Setting up resource message bundles in JSF to provide multilingal messages and captions is often overlooked when first creating an application. Leaving it till later in the project means you will have to go back and manually change the constants over to resource based values. Resource bundles JSF 1.2 were far from perfect but fortunately, using resource bundles in JSF 2.0 is very easy and this tutorial will show you how to add bundles and use them in your JSF 2.0 pages.

For this example, we’ll create a new application using the jee6-servlet-basic-archetype Knappsack Maven archetype. The full source can be downloaded and run using mvn clean jetty:run from the command line.

Message resources are stored in properties files which consist of name value pairs that binds a message key string with the message value. We’ll use the following example

firstName=First Name
lastName=Last Name
forgotPassword=Forgot Password?
usernameTaken={0} is already taken

This file needs to be saved and referenced in a package, which would normally be in the same place as your source code, but Maven provides a separate area for resources. Save the file in the src/main/resources/org/fluttercode/resourcedemo/ folder with the name Open up the faces-config file and add the following XML :


Here, we have told JSF about the resource bundle and assigned a variable name to it. Now we will go and add a reference to one of the messages in our home page. Open home.xhtml and replace the initial message with the following :

<h:outputText  value="#{msgs.firstName}"/>

This is a JSF output text component that gets its value from the resource bunde, in this case, the firstName value. If you are using JBoss Tools, you will see that it can perform autocompletion for you on both the msgs value and the actual property keys on the msgs resources. It also displays the actual property value in the preview window for the page. If you run the app now by typing mvn jetty:run in the command line, you will see that the word First Name appears in the page.

Access Resources From Code

Typically, in your application you will generate messages for the user that also needs to be obtained from the resource bundle. To do this, we will create a bean that can fetch the resource bundle for us and extract strings from it.

public class MessageProvider {

	private ResourceBundle bundle;

	public ResourceBundle getBundle() {
		if (bundle == null) {
			FacesContext context = FacesContext.getCurrentInstance();
			bundle = context.getApplication().getResourceBundle(context, "msgs");
		return bundle;

	public String getValue(String key) {

		String result = null;
		try {
			result = getBundle().getString(key);
		} catch (MissingResourceException e) {
			result = "???" + key + "??? not found";
		return result;


This class fetches the resource bundle from the faces context which will determine the best bundle to use based on the supported locales and the client locale. The second method uses the first method to fetch a string resource from the bundle.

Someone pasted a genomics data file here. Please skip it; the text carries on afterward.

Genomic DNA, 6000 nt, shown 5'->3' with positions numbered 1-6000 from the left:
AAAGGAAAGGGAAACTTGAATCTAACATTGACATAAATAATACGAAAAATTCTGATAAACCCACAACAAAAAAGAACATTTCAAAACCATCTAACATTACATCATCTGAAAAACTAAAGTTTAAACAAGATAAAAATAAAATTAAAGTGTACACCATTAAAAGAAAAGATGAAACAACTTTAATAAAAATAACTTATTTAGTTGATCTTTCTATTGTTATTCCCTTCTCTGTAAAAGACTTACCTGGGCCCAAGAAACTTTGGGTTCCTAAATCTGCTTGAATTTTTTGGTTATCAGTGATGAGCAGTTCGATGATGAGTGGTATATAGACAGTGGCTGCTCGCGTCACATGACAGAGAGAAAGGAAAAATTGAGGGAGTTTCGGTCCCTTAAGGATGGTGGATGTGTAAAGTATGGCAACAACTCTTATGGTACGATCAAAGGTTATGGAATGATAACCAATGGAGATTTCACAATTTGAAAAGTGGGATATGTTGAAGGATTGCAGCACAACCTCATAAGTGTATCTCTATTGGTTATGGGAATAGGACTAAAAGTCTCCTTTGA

We’ll create a JSF backing bean to use this bean to return a message to the user.

public class SomeBean {

	public String getMessage() {
		String msg = new MessageProvider().getValue("someMessage");
		return MessageFormat.format(msg, "SomeValue");

In our home.jsf page, we display our message by adding

Message = #{someBean.message}

Which results in the following phrase being displayed :

Message = SomeValue is not valid

Having just the one default properties file in place is the bare minimum for using string resource bundles in your applications, and I would recommend using that for any application, even if it is never going to be multi-lingual. At the very least, it keeps your string constants in one place and at best, it makes it really easy to support multiple languages at a later date.

Handling JSF Locale Information

If you go multi-lingual you will need to provide multiple versions of the resource file for different locales, and list the supported locales in your faces-config.xml file.
To test this, create multiple copies of the MessageResources file in the same directory with different names such as or and in the content for each, use the same values, but add the locale on the end.

firstName=First Name(fr)
lastName=Last Name(fr)
forgotPassword=Forgot Password?(fr)
someMessage={0} is not valid(fr)

In the faces-config.xml file you can add the supported locales and set the default locale to use.


Now, depending on where you are in the world, and your browser locale, if you plan on following along, you’ll have to substitute your own locale for en_US. Since we have a MessageProperties file without a locale in the file name, if it cannot find a matching locale, it will use this default bundle. If the default locale is specified in faces-config,then that locale will be used instead of the non-specific default.
Play around with renaming some of the resource files, especially the file that matches your own locale. If the file exists, but it is not included in the list of supported locales in faces-config it won’t be used. You can also change the default-locale value to one other than your own locale and see how the locale would be selected.
JSF will also select a locale that matches based on the language if not the specific region. In my case, having a locale of en_US means that if available, JSF will select the MessageResources_en bundle if there is no bundle specifically for en_US.

Download the Maven source code for this project and run it locally by unzipping it into a folder and typing mvn clean jetty:run and going to http://localhost:8080/resourcedemo/.